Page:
Mining technology and innovation
Discover the latest in clever thinking
Mining industry professionals have always been known for being problem-solvers, finding safer and more efficient ways to mine and process minerals.
Discover the latest in clever thinking as we share some thought-provoking insights and latest innovations from mining. Explore new approaches to food waste management in mining, learn more about how technology is helping solve big mining challenges, and gain an in-depth understanding of how innovative thinking is shaping the resources sector.
Increasing the sustainability of organic waste in mining
In 2020, AusIMM collaborated with Green Eco Technologies to showcase waste-reduction opportunities for the conversion and re-purposing of putrescible organic waste.
Ten mining challenges technology could solve
As we move further into the 21st century, our sector is making great gains in automation and digitalisation. However, there are still critical challenges facing our industry that, for the most part, will be solved by innovative professionals and technology. Richard Price MAusIMM explored some of these challenges – and their potential solutions – in a recent AusIMM Bulletin article. Check out the list below.
1. The liquefaction of tailings
Addressing this challenge will involve an as-yet undiscovered technological solution, with a number of players already putting their hands up to assist.
2. Communicating to ever-deeper mines
Two-way communication, particularly with personnel (as opposed to vehicles), remains a challenge for the thousands of workers who travel several kilometres into the earth in increasingly deep mines.
3. Extracting minerals from lower grades
Technology will drive such cut-off grades even lower, by lowering exploration and exploitation costs. Increased plant automation and data analytics are already being applied to mineral processing and starting to achieve positive results.
4. Small footprint mining
Technology will continue to automate machinery, which will drive down onsite operational personnel required. The reduction in onsite operational personnel requirement will then reduce the environmental footprint that the mining (not necessarily exploration) industry currently has.
5. The ‘home-away-from-home’ challenge
The promotion and protection of good mental health for fly-in, fly-out (FIFO) workers is beginning to be addressed. One possible future could involve holographic imagery and virtual or augmented reality – imagine being able to sit down to dinner with your loved one to eat the same meal, even though you are thousands of kilometres away!
6. Discovering orebodies undercover
It is well-known that the Western Mining Corporation took around six years to discover the massive Olympic Dam orebody, which was covered under some 300 metres of barren material. The tools available to geologists will only get better as computers become more powerful and more data is harnessed in exploration.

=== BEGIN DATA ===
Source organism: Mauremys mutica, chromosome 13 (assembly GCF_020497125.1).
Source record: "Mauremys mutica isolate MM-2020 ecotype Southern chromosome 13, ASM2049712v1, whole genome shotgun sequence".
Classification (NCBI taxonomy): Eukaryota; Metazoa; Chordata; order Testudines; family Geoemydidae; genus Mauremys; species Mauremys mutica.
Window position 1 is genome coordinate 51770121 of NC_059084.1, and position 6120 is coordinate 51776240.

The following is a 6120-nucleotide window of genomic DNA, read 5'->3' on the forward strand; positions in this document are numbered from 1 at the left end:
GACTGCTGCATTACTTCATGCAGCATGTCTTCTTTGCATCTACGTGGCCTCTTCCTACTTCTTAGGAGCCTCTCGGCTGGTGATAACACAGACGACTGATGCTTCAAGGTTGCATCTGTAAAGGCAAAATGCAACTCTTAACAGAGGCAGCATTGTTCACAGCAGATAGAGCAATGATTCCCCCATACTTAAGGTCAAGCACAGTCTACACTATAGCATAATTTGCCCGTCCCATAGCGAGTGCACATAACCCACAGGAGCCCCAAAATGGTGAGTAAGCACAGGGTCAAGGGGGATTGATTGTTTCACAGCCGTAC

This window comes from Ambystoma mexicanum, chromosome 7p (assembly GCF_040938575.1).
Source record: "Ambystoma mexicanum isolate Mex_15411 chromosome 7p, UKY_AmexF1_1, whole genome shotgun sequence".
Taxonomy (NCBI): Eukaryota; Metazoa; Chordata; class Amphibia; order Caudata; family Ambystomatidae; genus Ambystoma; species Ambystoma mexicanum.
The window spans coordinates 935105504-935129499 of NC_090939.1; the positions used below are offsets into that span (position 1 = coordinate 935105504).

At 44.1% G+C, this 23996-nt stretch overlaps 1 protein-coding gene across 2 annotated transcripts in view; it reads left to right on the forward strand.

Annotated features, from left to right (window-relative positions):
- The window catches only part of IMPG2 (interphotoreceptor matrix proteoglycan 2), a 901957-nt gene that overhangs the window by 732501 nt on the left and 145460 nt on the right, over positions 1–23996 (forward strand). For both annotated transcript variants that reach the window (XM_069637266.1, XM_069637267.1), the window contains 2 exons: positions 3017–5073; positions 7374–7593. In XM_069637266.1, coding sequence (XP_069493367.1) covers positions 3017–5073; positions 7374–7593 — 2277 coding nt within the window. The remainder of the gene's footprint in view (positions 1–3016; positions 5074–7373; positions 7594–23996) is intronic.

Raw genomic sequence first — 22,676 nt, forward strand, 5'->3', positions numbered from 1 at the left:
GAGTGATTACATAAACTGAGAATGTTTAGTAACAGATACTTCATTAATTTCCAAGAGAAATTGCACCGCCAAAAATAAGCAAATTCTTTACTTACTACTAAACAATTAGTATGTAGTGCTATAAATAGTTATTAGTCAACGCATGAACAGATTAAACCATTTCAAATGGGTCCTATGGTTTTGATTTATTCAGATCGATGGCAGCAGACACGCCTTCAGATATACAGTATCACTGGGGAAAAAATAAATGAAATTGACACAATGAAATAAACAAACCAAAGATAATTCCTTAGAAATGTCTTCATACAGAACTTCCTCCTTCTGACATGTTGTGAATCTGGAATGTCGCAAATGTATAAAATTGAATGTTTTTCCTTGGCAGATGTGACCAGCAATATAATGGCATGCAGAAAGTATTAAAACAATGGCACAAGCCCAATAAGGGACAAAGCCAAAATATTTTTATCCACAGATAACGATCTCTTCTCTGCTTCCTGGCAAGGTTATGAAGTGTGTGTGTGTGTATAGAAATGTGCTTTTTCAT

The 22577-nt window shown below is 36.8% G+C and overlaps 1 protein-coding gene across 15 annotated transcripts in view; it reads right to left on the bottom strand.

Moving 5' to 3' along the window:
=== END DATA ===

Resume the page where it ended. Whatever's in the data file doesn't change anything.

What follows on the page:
7. Underground coal mining and coal workers pneumoconiosis
Coal dust and methane explosions still provide real and dangerous risks to underground coal mine workers, especially following the resurfacing of coal workers pneumoconiosis (CWP) in Queensland. While the issue is complex and requires input from many professions and experts, the technology that solves these insidious issues will save lives.
8. Water management
Water – both supply and usage – is a big societal issue and it’s one that presents an incredible opportunity for savvy mine operators and innovators. Reducing a site’s overall water usage through various technologies, including recycling and reuse following sequestration, could be one of the major ways a company could gain a significant competitive advantage.
9. Finding good people
The search for the best professionals remains an ongoing challenge for the mining industry, especially during boom times when skills are in demand. Sophisticated social networking and recruitment tools are likely to assist our industry finding the best people – even if their current role is outside the sector.
10. Social licence to operate
As resources professionals, we all understand the need for social license to operate. In the future, we are likely to be able to use virtual reality to visually inspect reclaimed lands, or roving autonomous drone technology with onboard cameras to do that same activity – thereby making rehabilitation easier and demonstrating to communities our industry’s commitment to successful rehabilitation.
Thought Leadership Series 2020: Celebrating innovative thinking
Showcasing world-class presenters across five separate virtual presentations, the online Thought Leadership Series provided the opportunity to hear from some of the biggest names in our industry addressing the future frontiers in technology, social value, cyber security, investment, space mining, and reviewing the global trends for the mining industry in 2020.
Other technology and innovation recommended reading
Measuring rehabilitation success using remote sensing
Remote sensing is becoming the tool of choice for mine professionals to measure progressive rehabilitation, plan for future work, and demonstrate success for certification and mine closure.
Space robotics company targets mining exploration in Australia
A Canadian space robotics company that relocated to South Australia this year has completed the first trial of its autonomous atmospheric satellites ahead of its first commercial launch in 2020.
Tailings dam monitoring solution wins innovation award
The technology allows mining companies to remotely monitor tailings dams in real time, to support independent analysis from auditors to guide critical decision making.
Innovation in mining
"To begin with, it is my firm belief that innovation in mining is fundamentally different from innovation in many other industries."